Three New Hampshire hospitals, including two in Nashua, have agreed in the last three months that they would improve interpretation services after being accused of failing to communicate properly with deaf people.
The agreements were reached with the U.S. attorney’s office, which landed a similar settlement with a fourth hospital two years ago.
On Oct. 29, federal prosecutors announced the town of Wolfeboro would improve several of its facilities after a complaint that they weren’t accessible to people with disabilities.
The timing of the settlements may suggest the makings of a trend, but Assistant U.S. Attorney John Farley said it’s a coincidence.
“The investigations have been going on a long time,” Farley said. “Some of them happened to wrap up in close proximity of one another.
“We can’t orchestrate them. It takes time to investigate.”
The string of announcements also doesn’t necessarily mean the U.S. attorney’s office has only recently pursued possible American Disability Act violations, he said. The office takes the matter seriously, and has reached other settlements in the past that probably didn’t receive as much media attention, he said.
“We’ve always considered ADA matters important,” Farley said. “When they regard getting access to health care, they are especially important. It can mean the difference between getting the right care and the wrong care.”
The complaints were unrelated, Farley said, but carried the same charge: People were denied service or medical treatment because their disabilities weren’t considered.
A concerned resident filed the complaint against the town of Wolfeboro, the U.S. attorney’s office said. On Friday, the town agreed to make a number of changes to improve parking areas, sidewalks, restrooms and other features at town facilities so they’ll be accessible to individuals with disabilities.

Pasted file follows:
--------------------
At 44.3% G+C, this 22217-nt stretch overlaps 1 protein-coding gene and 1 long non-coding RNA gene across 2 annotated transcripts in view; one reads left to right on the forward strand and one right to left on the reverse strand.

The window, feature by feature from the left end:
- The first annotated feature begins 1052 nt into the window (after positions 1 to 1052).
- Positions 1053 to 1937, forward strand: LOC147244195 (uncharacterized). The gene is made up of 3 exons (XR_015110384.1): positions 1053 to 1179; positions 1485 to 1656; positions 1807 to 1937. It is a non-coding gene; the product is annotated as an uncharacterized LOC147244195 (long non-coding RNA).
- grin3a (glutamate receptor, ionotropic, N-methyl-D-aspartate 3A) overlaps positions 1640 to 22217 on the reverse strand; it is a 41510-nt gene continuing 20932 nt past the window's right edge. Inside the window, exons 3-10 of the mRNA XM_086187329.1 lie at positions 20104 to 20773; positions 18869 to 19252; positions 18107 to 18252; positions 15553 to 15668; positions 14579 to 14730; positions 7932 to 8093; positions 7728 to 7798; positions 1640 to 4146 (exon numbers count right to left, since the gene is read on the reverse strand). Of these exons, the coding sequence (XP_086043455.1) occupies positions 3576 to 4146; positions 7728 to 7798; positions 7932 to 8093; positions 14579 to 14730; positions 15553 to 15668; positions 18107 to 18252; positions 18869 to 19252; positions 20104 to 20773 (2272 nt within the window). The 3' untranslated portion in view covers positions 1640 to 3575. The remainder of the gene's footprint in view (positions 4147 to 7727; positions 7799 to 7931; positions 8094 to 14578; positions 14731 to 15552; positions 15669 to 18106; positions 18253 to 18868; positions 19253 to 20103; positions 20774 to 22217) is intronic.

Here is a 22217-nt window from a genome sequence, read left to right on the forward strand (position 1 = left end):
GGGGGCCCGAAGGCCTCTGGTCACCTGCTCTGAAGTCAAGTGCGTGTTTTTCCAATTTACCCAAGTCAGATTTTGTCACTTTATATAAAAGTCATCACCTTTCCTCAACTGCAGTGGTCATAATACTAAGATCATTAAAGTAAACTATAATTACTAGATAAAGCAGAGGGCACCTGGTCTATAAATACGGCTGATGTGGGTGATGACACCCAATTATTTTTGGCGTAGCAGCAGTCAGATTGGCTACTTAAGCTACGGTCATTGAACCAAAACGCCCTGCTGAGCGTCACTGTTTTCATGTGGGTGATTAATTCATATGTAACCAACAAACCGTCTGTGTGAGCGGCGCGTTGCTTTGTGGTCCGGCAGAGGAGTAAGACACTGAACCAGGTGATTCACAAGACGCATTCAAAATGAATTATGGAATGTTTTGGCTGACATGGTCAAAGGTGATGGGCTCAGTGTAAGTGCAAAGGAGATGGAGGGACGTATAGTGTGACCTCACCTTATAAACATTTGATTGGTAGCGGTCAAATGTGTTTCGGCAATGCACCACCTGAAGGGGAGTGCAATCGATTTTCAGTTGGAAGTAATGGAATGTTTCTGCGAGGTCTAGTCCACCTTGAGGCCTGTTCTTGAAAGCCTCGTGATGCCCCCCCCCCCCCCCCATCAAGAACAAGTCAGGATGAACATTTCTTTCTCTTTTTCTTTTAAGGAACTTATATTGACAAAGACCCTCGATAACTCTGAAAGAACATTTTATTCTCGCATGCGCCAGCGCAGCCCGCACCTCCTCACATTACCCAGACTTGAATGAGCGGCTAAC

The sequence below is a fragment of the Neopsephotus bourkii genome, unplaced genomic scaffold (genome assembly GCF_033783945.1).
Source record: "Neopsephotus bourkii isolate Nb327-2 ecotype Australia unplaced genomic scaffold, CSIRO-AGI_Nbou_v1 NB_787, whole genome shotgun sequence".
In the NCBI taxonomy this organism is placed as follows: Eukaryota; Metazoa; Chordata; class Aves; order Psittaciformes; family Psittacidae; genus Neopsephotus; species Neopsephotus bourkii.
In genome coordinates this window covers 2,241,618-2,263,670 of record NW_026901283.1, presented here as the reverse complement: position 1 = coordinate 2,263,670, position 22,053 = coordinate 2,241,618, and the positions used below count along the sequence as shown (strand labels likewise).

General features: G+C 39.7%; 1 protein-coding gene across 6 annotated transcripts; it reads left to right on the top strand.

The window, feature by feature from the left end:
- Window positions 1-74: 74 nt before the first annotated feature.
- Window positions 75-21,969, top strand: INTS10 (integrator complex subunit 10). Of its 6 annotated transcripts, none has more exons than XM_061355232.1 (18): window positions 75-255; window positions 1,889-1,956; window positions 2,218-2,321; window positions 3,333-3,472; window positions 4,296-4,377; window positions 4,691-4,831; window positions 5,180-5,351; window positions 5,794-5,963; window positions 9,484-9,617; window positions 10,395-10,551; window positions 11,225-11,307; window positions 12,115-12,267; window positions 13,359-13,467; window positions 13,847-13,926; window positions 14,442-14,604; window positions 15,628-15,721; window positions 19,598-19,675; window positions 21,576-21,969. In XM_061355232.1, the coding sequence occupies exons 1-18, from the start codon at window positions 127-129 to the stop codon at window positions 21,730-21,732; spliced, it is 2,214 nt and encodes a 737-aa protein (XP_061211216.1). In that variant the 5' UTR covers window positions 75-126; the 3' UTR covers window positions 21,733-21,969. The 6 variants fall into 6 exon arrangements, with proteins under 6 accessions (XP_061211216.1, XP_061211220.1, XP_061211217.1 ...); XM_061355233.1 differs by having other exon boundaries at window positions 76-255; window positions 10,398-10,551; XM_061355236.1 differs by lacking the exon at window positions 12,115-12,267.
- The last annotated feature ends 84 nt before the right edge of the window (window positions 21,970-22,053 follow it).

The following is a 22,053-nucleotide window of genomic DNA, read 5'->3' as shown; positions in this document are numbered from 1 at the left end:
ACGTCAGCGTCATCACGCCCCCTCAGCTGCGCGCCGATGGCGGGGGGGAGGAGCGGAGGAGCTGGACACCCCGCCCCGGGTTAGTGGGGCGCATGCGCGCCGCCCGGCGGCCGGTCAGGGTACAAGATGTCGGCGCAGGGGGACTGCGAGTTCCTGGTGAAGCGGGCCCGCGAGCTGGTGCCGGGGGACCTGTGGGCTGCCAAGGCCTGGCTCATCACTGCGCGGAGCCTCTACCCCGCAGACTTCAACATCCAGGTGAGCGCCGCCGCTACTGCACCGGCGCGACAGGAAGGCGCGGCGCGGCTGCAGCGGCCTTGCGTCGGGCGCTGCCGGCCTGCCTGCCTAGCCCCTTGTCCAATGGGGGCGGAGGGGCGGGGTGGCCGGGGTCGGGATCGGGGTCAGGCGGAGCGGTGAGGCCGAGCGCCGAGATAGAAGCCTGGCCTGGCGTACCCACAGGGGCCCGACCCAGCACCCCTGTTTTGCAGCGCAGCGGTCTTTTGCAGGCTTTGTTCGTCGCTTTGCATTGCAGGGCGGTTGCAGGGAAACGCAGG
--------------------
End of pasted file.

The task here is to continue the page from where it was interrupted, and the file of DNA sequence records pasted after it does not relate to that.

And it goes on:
On Monday, Frisbie Memorial Hospital in Rochester agreed it would better determine the needs of deaf and hard-of-hearing individuals and then provide them with appropriate auxiliary aids and services, including American Sign Language interpreters.
The two complainants will also receive a $35,000 settlement from the hospital. The couple had alleged they were denied proper medical treatment because they couldn’t fully communicate with hospital staff.
Last month, St. Joseph Hospital in Nashua reached a similar agreement with the federal government, as did the city’s other hospital, Southern New Hampshire Medical Center, in July.
St. Joseph also erased the $10,000 medical bill of two deaf people and their children after they had alleged the hospital and its medical practice umbrella, St. Joseph Physician Services, gave inadequate medical treatment because they didn’t provide ASL interpreters.
SNHMC agreed to pay a hearing-impaired patient $5,000 following a similar allegation.
Both Nashua hospitals agreed they would implement a program to ensure effective communication for deaf and hard-of-hearing patients, including access to ASL interpreters.
Concord Hospital entered the same agreement in 2008. None of the four hospitals admitted liability.
Farley said the U.S. attorney’s office is working with other hospitals on similar allegations, but declined to say how many.
“This is not to just enforce the law, but to also educate about the importance of the ADA,” Farley said.
And who settles is less important than how they follow and don’t follow the ADA, he said.
“Say you have got a deaf parent with a 10-year-old child who can hear fine,” Farley said. “Sometimes, the thinking on the part of these folks in the doctor’s office is that, ‘Well, your daughter can interpret for you.’
“But do you want your daughter breaking news that you’ve got cancer, and breaking complicated news, at that? If you have a hearing barrier, it’s a challenge to take it all in.”
Saturday, October 30, 2010
From The Nashua Telegraph in N.H.:
Posted by BA Haller at 2:38 PM